The primary issues identified in Exxon’s response to the Valdez incident, according to Baker (n.d.), are 1) a lack of resources and preparedness for a crisis of this magnitude, 2) failing to commit to prevention efforts in the future, and 3) the perceived indifference to the ecological shock.

According to Holusha (1989), Exxon’s response to the Alaskan spill was immediately identified as highlighting what not to do in responding to a crisis. Holusha compared Rawl’s messaging and response with that of the Ashland Oil spill and the Union Carbide incident in Bhopal, India, in which both CEOs responded immediately, availing themselves to the media to answer questions and respond to scrutiny.

The Exxon Valdez spill was significant, large, costly, and affected many industries and lifestyles in Alaska. Rawl’s response should have been immediate, and he should have taken responsibility to be apprised of all efforts being undertaken to rectify the situation. Legitimizing Rawl’s concerns of being a distraction to local efforts, he could have held frequent press conferences in the mainland United States, which would have limited the media’s need to send so many representatives directly to Alaska. This would have helped to show cooperation with the media as well as allow Rawl to address any concerns that the public might have. The messaging should have been that Exxon will do everything needed to return Alaska back to pre-spill status no matter the cost or manpower required.

Today, social media presents a unique opportunity for companies to address their public. Recently, Connecticut Light and Power utilized Facebook and Twitter, two popular social media programs, to provide real-time updates to their affected customers during a freak early snowstorm that put most of Connecticut without power for weeks (Singer, 2011; State of Connecticut, Department of Emergency Services and Public Protection, 2011). Though there are still concerns that Connecticut Light and Power were unprepared for such a crisis, without the deliberate effort to maintain communication with customers, the corporate image would have been much worse, as Exxon experienced.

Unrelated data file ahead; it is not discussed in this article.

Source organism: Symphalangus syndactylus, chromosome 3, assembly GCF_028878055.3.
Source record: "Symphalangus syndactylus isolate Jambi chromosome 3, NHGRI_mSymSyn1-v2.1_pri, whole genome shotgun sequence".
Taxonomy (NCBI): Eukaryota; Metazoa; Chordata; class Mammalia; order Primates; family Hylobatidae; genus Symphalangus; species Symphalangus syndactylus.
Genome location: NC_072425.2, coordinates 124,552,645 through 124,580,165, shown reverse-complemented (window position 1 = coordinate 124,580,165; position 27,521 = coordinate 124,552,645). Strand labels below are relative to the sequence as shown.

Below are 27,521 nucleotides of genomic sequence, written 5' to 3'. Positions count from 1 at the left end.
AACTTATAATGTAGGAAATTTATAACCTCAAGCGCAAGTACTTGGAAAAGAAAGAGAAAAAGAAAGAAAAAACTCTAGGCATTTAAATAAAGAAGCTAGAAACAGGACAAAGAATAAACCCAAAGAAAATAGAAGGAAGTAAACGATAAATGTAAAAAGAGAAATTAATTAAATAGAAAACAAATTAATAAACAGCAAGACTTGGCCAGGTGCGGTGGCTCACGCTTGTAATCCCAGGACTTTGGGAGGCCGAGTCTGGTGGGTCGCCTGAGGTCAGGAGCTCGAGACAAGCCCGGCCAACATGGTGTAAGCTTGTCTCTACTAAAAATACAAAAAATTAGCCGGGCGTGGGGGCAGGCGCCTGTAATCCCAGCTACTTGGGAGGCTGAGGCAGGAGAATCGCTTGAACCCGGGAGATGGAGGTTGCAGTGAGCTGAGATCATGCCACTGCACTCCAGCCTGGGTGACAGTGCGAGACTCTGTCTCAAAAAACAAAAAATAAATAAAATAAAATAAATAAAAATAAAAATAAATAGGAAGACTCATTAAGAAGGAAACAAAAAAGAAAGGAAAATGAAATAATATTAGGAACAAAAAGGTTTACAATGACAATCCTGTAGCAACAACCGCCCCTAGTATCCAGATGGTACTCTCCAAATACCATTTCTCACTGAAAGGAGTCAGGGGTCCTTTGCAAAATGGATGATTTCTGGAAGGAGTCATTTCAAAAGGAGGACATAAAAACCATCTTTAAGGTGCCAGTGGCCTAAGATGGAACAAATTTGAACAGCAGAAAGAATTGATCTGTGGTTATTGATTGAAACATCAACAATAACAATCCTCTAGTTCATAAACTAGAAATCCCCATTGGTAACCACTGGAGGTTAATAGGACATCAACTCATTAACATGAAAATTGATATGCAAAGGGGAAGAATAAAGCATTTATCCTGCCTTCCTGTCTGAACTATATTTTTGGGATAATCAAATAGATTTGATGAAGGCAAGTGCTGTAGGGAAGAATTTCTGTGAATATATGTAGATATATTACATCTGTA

It is a common precept in crisis communications that crises will occur and hopes can only be made to minimize their effect (Fearn-Banks, 2011). While preparing for such a crisis, a focus on communication and messaging should be paramount. The more the public trusts that the company will respond to the emergency effectively, the more apt they will be to acknowledge the difficulties involved in such a response. Messaging should be open, honest, and realistic. Every effort to use a multitude of media (e.g. radio, television, print, internet, telephone, et al.) to maintain a sense of transparency should be used to promote messages that accept responsibility and sets realistic goals. These communications, however, should not be unidirectional. A conversation needs to take place where the public can have their concerns and curiosity addressed in a fair and open environment.

By addressing the concerns of all stakeholders in a timely, open manner, corporate images will fare much better even in light of the worst crisis imaginable.


Baker, M. (n.d.). Companies in crisis – What not to do when it all goes wrong: Exxon Mobil and the Exxon Valdez. Retrieved from http://www.mallenbaker.net/csr/crisis03.html

Coombs, W. T. (2012). Ongoing crisis communication: Planning managing, and responding (3rd ed.). Thousand Oaks, CA: Sage.

Fearn-Banks, K. (2011). “Textbook” crises. Crisis communications: a casebook approach (4th ed; pp. 90-109). New York, NY: Routledge.

Holusha, J. (1989, April 21). Exxon’s public-relations problem. New York Times. Retrieved from http://www.nytimes.com/1989/04/21/business/exxon-s-public-relations-problem.html

Moss, L. (2010, July 16). The 13 largest oil spills in history. Mother Nature Network. Retrieved from http://www.mnn.com/earth-matters/wilderness-resources/stories/the-13-largest-oil-spills-in-history

Singer, S. (2011, November 4). CT utility takes heat over winter storm response. News 8 WTNH. Retrieved from http://www.wtnh.com/dpp/weather/winter_weather/ct-utility-takes-heat-over-winter-storm-response-

State of Connecticut, Department of Emergency Services and Public Protection. (2011, November 8). Winter storm October 29, 2011 (Situation Report #49). Retrieved from http://advocacy.ccm-ct.org/Resources.ashx?id=802e4723-2e4a-4a61-896e-f51eafbbd4c0